property
          name="bookauthor";
          fieldtype="one-to-many";
          relatesto="bookauthor";
      
        property 
          name="title";
          datatype="varchar"
          fieldtype="index";
          length="50";
        property
          name="isbn";
          datatype="varchar";
          fieldtype="index";
          length="30";
}

 

component
    extends="mura.bean.beanORM"
    entityname="author"
    table="d_author"
    {
        property
          name="authorid";
          fieldtype="id";
 
        property 
          name="bookauthor";
          fieldtype="one-to-many"
          relatesto="bookauthor"
        property
          name="firstname";
          datatype="varchar"
          fieldtype="index"
          length="50";
      
        property
          name="lastname";
          datatype="varchar"
          fieldtype="index";
          length="50";
}

 

component
    extends="mura.bean.beanORM"
    entityname="bookauthor"
    table="d_bookauthor"
    {
        property 
          name="bookauthorid";
          fieldtype="id";
        property
          name="author";
          fieldtype="many-to-one"
          relatesto="author";
          
        property
          name="book";
          fieldtype="many-to-one";
          relatesto="book";
}

You can use functions like author.getBookAuthorIterator() or book.getBookAuthor() or get the relationships, and then use an iterator to retrieve the related objects. I usually create a custom function to encapsulate this into a single call, but you can do this outside of the object as well.

// in the book.cfc component
function getAuthorArray() {
  // this returns an iterator of all the related "bookauthor" objects.
  var bookAuthorIterator= this.getBookAuthorIterator();
  var authorArray = [];
  //now we loop through "bookauthor", each of which is related to an author, and get this "author" object
  while(bookAuthorIterator.hasNext()) {
     var item = bookAuthorIterator.next();
     ArrayAppend(authorArray,item.getAuthor());
  }
  return authorArray;
}

If you want to retrieve an iterator of the related objects, you could do something like this:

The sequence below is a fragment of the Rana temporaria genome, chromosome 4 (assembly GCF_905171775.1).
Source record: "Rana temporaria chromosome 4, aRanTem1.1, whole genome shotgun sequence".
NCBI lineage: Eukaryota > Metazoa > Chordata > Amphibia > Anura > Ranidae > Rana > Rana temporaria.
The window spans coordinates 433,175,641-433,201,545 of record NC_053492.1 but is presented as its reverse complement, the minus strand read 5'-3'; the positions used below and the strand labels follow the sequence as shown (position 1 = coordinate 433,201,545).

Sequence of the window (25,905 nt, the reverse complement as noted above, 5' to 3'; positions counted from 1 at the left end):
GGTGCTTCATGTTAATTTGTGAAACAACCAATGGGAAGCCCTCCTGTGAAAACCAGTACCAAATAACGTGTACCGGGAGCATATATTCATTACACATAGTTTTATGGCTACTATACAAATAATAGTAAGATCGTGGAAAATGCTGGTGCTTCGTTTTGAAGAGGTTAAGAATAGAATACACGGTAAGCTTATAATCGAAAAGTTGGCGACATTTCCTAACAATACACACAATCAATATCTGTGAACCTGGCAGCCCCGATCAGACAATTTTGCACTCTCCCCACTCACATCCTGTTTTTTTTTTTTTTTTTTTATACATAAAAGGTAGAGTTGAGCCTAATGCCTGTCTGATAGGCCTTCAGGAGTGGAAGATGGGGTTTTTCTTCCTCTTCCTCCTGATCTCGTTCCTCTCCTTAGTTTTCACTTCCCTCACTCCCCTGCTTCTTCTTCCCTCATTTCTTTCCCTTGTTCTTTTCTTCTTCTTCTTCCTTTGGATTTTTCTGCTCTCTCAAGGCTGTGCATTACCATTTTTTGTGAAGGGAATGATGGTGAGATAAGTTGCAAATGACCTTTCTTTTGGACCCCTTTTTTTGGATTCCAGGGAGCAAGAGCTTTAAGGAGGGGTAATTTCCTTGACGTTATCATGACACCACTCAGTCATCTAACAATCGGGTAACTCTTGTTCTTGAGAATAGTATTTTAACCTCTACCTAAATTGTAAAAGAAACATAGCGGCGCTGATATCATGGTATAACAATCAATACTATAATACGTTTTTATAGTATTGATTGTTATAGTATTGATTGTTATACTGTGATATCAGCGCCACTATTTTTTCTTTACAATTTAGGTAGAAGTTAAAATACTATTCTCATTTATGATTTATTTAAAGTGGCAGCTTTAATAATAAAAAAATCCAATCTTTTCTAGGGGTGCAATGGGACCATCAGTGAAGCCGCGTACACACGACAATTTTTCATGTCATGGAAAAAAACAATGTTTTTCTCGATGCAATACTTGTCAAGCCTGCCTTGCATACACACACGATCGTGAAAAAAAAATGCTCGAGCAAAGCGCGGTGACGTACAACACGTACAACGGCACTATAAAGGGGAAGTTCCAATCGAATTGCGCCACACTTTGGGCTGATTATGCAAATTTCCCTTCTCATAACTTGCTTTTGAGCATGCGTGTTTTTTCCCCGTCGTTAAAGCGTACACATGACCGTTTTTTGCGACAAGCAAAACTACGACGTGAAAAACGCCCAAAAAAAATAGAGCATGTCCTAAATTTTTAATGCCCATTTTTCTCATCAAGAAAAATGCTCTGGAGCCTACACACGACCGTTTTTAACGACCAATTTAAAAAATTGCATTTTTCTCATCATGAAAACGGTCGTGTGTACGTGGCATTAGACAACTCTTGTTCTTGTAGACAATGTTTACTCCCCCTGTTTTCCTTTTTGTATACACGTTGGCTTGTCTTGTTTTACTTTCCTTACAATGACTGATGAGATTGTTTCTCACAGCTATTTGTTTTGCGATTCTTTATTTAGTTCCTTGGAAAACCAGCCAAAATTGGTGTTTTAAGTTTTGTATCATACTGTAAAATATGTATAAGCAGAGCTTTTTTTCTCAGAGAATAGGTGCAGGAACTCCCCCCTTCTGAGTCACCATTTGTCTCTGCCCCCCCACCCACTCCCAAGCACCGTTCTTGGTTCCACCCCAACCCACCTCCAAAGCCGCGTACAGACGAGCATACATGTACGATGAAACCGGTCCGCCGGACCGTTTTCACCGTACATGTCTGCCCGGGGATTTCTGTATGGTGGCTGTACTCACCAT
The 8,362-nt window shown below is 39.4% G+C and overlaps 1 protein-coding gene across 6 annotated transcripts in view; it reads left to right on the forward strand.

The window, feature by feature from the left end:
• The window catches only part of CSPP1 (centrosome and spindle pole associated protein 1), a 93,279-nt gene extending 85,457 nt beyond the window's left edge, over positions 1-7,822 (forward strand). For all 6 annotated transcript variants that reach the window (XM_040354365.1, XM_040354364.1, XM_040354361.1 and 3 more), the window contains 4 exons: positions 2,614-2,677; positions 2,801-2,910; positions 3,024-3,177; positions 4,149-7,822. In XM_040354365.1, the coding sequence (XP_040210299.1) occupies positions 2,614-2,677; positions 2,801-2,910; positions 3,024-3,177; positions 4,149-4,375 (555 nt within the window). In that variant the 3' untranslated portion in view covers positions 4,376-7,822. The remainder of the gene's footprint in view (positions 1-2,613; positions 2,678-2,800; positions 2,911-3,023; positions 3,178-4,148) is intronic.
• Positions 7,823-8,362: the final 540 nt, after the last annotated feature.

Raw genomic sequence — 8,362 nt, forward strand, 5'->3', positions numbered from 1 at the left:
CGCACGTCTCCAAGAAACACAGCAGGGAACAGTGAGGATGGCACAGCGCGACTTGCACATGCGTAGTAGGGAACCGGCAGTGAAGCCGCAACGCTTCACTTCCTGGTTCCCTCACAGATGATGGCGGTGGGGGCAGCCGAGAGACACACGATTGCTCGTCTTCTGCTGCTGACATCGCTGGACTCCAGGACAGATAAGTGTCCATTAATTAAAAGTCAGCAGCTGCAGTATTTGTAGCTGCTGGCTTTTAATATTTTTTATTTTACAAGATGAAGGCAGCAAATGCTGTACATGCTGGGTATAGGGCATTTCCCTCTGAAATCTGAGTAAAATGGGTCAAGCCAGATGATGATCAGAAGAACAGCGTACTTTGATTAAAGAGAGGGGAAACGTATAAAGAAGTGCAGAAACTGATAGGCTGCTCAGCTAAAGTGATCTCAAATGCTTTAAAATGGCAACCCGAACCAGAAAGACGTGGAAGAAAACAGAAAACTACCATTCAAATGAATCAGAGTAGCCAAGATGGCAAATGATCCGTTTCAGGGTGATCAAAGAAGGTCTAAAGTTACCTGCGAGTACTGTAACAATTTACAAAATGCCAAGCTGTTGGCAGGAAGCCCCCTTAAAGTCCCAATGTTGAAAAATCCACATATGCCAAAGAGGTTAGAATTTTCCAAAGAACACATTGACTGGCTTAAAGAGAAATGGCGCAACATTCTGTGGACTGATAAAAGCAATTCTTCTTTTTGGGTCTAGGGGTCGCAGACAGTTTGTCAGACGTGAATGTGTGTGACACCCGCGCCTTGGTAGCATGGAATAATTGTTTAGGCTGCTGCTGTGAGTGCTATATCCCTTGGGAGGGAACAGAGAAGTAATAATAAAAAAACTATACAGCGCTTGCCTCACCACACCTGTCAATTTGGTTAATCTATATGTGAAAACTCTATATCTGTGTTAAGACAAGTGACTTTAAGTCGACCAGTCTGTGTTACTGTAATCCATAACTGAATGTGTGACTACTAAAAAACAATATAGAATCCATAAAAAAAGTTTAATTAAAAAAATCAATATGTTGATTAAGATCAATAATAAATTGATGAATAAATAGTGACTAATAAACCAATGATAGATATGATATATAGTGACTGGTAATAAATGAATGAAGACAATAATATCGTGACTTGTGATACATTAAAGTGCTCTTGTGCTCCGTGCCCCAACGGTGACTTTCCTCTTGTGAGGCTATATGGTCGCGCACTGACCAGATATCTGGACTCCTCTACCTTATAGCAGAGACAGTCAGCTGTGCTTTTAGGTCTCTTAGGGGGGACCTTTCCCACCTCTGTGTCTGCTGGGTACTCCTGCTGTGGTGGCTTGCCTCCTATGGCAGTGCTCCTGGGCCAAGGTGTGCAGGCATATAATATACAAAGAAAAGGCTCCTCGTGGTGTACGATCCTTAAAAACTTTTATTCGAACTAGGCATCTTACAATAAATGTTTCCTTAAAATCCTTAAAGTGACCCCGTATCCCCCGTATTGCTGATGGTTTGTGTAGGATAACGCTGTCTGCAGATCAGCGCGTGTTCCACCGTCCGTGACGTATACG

// in the book.cfc component
function getAuthors() {
    // returns an iterator of all the related "bookauthor" objects.
    var bookAuthorIterator= this.getBookAuthorIterator();
    // creates a list of authorid based upon the iterator
    var bookAuthorQuery = this.bookAuthorIterator.getQuery();
    var bookidlist = valuelist(bookAuthorQuery.authorid);
    var m=getBean('m').init(this.getValue('siteid'));
    //gets all of the authors within the list of authorids
    var authors = m.getFeed('author')
      .where()
      .prop('authorid')
      .isIn(bookidlist);
      .getIterator();
    return authors;
}

This is a little more complicated than using only Mura ORM getters, but it has the advantage of only doing only a single query to get all of the children (where using only the iterator and .getAuthor() would invoke a query for each author). This is the standard trade-off of ORM legibility and code efficiency vs. performance. It's up to you to decide which approach works best for your project and goals. 

Also See

Mura 6 ORM Documentation: docs.getmura.com/v6/back-end/mura-orm/
Mura 7 ORM Documentation: docs.getmura.com/v7/mura-developers/mura-beans-objects/custom-objects/mura-orm/
ORM Bootcamp (blog): getmura.com/blog/mura-orm-boot-camp-instantiation-relationships/
Webinar: Super Fast Application Development with Mura 7
Download or Contribute to Mura CMS on Github: github.com/blueriver/muracms
Mura Information, Blog, Support, and More: getmura.com